"The consent decrees entered into today will not only help protect children who watch these cable channels, but will have a much broader impact," he forecast.
"All cable operators, DBS providers, commercial television broadcasters and companies that provide children's programming should know that we will vigorously enforce our children's advertising limits. We will continue to take swift and appropriate enforcement action to protect the interests of children."
Don't you just love election years?
Nickelodeon may get the last laugh, however. The network's Web site reports that 57 percent of the 400,000 kids it polled want Sen. John Kerry to be the next president; 43 percent prefer GOP incumbent George W. Bush. Nickelodeon has been conducting this presidential poll every election year since 1988; so far it's batted a thousand.
And, speaking of batting: More than 31 million people sat glued to the Boston Red Sox's historic rout of the New York Yankees in Game 7 of the American League Championship Series on Wednesday night.
It was the most-watched league championship series game since 1988, when 31.8 million people watched the Los Angeles Dodgers beat the New York Mets in Game 7. Wednesday's broadcast was also the most-watched baseball game since 2001, when 39.1 million caught the Arizona Diamondbacks as they nailed Game 7 of the World Series to beat the Yankees.
WB's "Commando Nanny" is the winner of this season's Dead Before It Debuts Pool.
The network has scrubbed plans to air the sitcom that last May it announced would get the Friday 8:30 p.m. time slot, hammocked between returning "What I Like About You" and "Reba."
"Commando Nanny" had been plagued with problems from the get-go.
First and foremost, the series was a sitcom about a British commando who comes to the States and becomes a nanny to three kids in Beverly Hills. This highly dubious premise was supposed to have been based on the experiences of reality TV producer Mark Burnett, who, in a time-honored Hollywood tradition, decided to inflict on the viewing public a show about himself, starring someone much better-looking.
A pilot was shot. First among the cast to lose her job was Kristin Bauer, who played the wife of the millionaire businessman who hired this commando with no experience and no references to look after his kids. Show runner Rachel Sweet told critics at Summer TV Press Tour 2004 that the wife character had been rewritten.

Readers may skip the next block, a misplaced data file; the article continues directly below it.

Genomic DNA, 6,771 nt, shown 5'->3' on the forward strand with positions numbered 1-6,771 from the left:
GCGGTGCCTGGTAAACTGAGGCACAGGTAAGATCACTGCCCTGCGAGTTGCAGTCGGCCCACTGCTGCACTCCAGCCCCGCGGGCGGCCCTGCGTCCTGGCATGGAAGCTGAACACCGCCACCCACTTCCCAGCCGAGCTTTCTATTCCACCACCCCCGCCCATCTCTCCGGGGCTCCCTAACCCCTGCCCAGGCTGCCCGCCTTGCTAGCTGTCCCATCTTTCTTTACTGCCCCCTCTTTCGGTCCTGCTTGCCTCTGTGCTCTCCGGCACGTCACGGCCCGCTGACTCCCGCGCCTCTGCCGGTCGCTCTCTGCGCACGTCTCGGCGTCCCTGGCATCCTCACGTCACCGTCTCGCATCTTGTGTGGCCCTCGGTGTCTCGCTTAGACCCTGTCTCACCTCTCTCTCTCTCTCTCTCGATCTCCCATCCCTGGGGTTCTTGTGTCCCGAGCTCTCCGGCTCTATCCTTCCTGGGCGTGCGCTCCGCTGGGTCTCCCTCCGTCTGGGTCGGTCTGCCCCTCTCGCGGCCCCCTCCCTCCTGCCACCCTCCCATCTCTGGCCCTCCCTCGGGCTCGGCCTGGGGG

Next to bite the dust was lead Philip Winchester, who had made quite an impression during the press Q&A session with his proper British accent although he isn't a Brit at all; he's from Bozeman, Mont.
The following month, WB announced that Winchester had broken his foot, and to make the show's Sept. 17 start date it would have to recast him -- but not before Winchester had given an interview to the British press saying Burnett had helped him get on "solid footing" for the role.
Some critics muttered that he'd deliberately broken his foot to avoid appearing on the new show.
Even before Winchester's accident, Warner Bros. had planned to reshoot the pilot. Owain Yeoman, a bona fide Brit, was hired to replace him.
Later that month, Gerald McRaney, who plays the millionaire businessman who hires the commando with no experience and no references to look after his three children, learned he would need surgery for a malignant lung tumor. Interestingly, WB did not announce it was going to recast McRaney's role to make the debut date. Instead, it announced it would shut down production while he recovered and that all bets were off on the Sept. 17 launch.
Early this month, a new pilot episode was shot. Less than a week later, WB announced that show-runner Sweet was leaving and that production would be shut down until a replacement was found.